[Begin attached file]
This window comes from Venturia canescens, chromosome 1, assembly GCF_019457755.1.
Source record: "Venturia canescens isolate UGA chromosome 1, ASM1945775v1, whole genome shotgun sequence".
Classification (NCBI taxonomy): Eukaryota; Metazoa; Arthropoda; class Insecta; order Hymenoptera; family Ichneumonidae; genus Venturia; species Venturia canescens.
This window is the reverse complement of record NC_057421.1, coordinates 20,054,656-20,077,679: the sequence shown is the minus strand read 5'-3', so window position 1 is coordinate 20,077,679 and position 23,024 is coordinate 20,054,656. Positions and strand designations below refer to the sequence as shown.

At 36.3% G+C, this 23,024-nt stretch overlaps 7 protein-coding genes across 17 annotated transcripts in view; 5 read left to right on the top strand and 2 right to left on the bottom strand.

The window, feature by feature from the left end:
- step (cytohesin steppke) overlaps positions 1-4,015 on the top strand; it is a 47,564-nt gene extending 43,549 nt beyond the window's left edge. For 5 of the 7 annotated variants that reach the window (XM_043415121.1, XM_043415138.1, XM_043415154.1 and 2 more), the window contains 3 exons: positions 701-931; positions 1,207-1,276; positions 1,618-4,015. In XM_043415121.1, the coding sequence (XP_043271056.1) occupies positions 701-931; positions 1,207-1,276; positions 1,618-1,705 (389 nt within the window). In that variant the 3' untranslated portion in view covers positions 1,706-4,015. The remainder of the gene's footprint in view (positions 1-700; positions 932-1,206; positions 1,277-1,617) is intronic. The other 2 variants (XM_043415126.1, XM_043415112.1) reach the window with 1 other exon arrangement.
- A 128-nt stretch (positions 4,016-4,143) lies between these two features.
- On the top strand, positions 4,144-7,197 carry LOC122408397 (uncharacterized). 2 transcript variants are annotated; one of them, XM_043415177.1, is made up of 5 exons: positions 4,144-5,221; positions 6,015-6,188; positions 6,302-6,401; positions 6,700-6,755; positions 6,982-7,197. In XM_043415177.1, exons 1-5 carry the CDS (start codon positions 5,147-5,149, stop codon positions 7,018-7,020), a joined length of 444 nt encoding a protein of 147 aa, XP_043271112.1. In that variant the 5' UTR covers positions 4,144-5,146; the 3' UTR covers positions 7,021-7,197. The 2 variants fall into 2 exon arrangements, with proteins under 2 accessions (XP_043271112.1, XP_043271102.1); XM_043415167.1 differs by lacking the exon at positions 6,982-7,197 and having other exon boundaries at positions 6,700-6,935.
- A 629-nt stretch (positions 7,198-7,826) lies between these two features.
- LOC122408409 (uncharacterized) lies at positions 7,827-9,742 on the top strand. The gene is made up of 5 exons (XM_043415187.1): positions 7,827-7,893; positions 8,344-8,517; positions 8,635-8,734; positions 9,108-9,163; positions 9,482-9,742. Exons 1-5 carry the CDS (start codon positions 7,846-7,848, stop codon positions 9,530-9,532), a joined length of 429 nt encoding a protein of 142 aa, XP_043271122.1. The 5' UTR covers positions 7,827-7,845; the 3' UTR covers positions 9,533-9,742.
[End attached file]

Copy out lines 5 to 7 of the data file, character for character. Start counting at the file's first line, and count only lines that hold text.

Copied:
At 36.3% G+C, this 23,024-nt stretch overlaps 7 protein-coding genes across 17 annotated transcripts in view; 5 read left to right on the top strand and 2 right to left on the bottom strand.

The window, feature by feature from the left end:
- step (cytohesin steppke) overlaps positions 1-4,015 on the top strand; it is a 47,564-nt gene extending 43,549 nt beyond the window's left edge. For 5 of the 7 annotated variants that reach the window (XM_043415121.1, XM_043415138.1, XM_043415154.1 and 2 more), the window contains 3 exons: positions 701-931; positions 1,207-1,276; positions 1,618-4,015. In XM_043415121.1, the coding sequence (XP_043271056.1) occupies positions 701-931; positions 1,207-1,276; positions 1,618-1,705 (389 nt within the window). In that variant the 3' untranslated portion in view covers positions 1,706-4,015. The remainder of the gene's footprint in view (positions 1-700; positions 932-1,206; positions 1,277-1,617) is intronic. The other 2 variants (XM_043415126.1, XM_043415112.1) reach the window with 1 other exon arrangement.